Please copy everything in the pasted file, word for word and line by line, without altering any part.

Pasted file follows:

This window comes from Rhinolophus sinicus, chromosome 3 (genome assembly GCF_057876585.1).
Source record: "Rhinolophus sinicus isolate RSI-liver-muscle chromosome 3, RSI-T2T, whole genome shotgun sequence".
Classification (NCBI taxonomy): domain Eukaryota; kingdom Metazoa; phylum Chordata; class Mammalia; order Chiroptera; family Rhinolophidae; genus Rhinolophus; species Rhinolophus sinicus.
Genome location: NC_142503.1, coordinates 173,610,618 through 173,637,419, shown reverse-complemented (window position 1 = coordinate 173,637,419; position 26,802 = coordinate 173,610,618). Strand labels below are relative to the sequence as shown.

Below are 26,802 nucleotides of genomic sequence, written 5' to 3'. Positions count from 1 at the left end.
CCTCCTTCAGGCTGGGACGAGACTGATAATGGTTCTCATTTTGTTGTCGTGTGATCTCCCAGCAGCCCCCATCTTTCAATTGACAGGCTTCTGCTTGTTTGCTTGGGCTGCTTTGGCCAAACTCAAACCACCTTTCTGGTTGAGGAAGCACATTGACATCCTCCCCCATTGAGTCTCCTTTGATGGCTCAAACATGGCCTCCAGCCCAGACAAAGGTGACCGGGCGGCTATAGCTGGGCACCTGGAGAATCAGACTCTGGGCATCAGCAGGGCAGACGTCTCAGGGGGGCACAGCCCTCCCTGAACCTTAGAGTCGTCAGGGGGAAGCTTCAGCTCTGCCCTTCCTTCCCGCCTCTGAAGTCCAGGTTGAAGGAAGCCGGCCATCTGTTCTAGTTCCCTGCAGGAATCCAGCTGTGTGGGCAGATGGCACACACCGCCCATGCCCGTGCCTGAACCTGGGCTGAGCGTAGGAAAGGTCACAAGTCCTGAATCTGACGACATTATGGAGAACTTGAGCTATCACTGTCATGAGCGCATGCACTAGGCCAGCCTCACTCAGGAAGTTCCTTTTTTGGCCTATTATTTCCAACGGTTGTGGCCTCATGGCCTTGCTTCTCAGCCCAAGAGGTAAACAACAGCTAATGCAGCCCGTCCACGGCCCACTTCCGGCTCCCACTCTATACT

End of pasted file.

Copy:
This window comes from Rhinolophus sinicus, chromosome 3 (genome assembly GCF_057876585.1).
Source record: "Rhinolophus sinicus isolate RSI-liver-muscle chromosome 3, RSI-T2T, whole genome shotgun sequence".
Classification (NCBI taxonomy): domain Eukaryota; kingdom Metazoa; phylum Chordata; class Mammalia; order Chiroptera; family Rhinolophidae; genus Rhinolophus; species Rhinolophus sinicus.
Genome location: NC_142503.1, coordinates 173,610,618 through 173,637,419, shown reverse-complemented (window position 1 = coordinate 173,637,419; position 26,802 = coordinate 173,610,618). Strand labels below are relative to the sequence as shown.

Below are 26,802 nucleotides of genomic sequence, written 5' to 3'. Positions count from 1 at the left end.
CCTCCTTCAGGCTGGGACGAGACTGATAATGGTTCTCATTTTGTTGTCGTGTGATCTCCCAGCAGCCCCCATCTTTCAATTGACAGGCTTCTGCTTGTTTGCTTGGGCTGCTTTGGCCAAACTCAAACCACCTTTCTGGTTGAGGAAGCACATTGACATCCTCCCCCATTGAGTCTCCTTTGATGGCTCAAACATGGCCTCCAGCCCAGACAAAGGTGACCGGGCGGCTATAGCTGGGCACCTGGAGAATCAGACTCTGGGCATCAGCAGGGCAGACGTCTCAGGGGGGCACAGCCCTCCCTGAACCTTAGAGTCGTCAGGGGGAAGCTTCAGCTCTGCCCTTCCTTCCCGCCTCTGAAGTCCAGGTTGAAGGAAGCCGGCCATCTGTTCTAGTTCCCTGCAGGAATCCAGCTGTGTGGGCAGATGGCACACACCGCCCATGCCCGTGCCTGAACCTGGGCTGAGCGTAGGAAAGGTCACAAGTCCTGAATCTGACGACATTATGGAGAACTTGAGCTATCACTGTCATGAGCGCATGCACTAGGCCAGCCTCACTCAGGAAGTTCCTTTTTTGGCCTATTATTTCCAACGGTTGTGGCCTCATGGCCTTGCTTCTCAGCCCAAGAGGTAAACAACAGCTAATGCAGCCCGTCCACGGCCCACTTCCGGCTCCCACTCTATACT